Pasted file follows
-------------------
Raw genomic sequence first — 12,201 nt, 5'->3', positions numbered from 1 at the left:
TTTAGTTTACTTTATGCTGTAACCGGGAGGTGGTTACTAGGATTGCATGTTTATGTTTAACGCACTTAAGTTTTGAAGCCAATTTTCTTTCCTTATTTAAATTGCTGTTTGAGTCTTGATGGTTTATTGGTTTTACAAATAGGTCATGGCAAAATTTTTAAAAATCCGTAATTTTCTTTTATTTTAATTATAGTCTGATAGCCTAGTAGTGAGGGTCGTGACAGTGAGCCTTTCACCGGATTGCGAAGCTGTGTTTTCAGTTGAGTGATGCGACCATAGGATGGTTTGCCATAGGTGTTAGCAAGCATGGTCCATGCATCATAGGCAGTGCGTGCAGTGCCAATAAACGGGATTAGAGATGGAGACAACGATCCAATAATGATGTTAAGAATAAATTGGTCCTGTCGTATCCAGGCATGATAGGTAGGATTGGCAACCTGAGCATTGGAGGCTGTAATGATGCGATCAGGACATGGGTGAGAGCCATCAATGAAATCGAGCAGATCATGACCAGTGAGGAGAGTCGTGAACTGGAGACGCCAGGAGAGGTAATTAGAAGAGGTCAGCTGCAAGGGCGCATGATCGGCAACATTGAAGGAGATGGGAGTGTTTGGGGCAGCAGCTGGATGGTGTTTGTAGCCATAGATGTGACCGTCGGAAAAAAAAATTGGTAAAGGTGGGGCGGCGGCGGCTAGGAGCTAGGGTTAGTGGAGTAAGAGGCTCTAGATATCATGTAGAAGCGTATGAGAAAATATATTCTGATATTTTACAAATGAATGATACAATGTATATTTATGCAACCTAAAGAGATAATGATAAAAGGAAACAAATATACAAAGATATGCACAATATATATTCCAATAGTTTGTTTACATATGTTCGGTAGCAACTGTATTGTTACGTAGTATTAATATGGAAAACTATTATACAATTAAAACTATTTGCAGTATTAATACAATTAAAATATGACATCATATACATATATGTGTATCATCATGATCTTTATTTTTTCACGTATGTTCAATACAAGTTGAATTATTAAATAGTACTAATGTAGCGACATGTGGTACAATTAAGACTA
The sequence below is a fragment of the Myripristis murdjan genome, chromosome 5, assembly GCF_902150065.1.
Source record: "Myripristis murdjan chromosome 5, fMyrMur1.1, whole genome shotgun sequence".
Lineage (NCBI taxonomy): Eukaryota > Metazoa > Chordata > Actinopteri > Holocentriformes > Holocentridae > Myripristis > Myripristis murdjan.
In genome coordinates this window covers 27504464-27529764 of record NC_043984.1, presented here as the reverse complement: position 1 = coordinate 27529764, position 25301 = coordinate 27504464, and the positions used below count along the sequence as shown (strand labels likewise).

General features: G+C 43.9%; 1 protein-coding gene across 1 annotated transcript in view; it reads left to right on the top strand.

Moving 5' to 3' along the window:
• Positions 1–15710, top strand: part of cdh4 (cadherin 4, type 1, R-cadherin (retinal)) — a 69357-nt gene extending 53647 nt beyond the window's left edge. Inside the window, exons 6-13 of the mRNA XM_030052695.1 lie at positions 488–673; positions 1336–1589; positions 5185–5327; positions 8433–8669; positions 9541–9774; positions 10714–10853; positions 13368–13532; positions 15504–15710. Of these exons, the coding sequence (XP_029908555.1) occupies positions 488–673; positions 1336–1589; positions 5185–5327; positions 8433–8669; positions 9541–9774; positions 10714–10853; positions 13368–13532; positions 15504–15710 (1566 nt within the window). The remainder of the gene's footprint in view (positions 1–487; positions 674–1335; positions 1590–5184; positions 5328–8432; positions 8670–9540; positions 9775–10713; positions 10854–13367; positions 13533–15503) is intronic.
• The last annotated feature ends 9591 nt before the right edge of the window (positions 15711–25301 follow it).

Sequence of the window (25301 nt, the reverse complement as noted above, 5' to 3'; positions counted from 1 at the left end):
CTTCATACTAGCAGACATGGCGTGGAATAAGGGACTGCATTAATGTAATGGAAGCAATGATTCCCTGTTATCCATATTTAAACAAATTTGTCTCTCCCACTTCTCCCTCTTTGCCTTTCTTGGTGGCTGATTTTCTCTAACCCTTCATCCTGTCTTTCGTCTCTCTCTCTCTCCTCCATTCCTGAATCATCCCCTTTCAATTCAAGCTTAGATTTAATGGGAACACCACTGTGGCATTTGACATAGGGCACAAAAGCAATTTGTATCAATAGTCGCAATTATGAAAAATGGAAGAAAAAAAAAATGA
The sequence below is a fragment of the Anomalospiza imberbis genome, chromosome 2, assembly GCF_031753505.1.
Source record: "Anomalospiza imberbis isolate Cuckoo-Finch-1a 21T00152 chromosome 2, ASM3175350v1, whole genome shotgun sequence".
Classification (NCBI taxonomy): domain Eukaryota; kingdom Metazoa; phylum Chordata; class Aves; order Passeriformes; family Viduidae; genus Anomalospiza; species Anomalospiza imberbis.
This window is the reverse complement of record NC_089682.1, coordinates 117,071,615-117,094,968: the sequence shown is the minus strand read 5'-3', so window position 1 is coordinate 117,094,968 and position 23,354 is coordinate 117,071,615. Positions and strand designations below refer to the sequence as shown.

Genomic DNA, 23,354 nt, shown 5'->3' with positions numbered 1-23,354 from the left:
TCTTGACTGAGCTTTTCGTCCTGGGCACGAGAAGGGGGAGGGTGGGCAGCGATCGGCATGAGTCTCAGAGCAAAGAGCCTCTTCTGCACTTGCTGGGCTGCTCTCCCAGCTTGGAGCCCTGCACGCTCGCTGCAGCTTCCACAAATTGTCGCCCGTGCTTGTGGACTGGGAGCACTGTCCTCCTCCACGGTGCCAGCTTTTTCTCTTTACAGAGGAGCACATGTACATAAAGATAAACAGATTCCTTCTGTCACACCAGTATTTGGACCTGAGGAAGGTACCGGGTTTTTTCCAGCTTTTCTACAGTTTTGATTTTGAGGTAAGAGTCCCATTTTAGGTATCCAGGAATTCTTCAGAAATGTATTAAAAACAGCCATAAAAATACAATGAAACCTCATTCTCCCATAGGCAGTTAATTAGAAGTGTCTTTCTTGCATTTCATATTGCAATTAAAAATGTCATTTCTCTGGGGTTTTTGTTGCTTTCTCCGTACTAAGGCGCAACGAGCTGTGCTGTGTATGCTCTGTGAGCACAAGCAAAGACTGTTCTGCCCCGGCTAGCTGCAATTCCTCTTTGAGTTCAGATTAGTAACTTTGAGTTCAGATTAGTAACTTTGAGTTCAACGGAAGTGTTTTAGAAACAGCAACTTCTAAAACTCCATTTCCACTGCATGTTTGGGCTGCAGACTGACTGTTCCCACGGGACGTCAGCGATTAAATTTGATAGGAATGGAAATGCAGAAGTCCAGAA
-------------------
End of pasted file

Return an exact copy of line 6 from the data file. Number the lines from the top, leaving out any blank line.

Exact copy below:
In genome coordinates this window covers 27504464-27529764 of record NC_043984.1, presented here as the reverse complement: position 1 = coordinate 27529764, position 25301 = coordinate 27504464, and the positions used below count along the sequence as shown (strand labels likewise).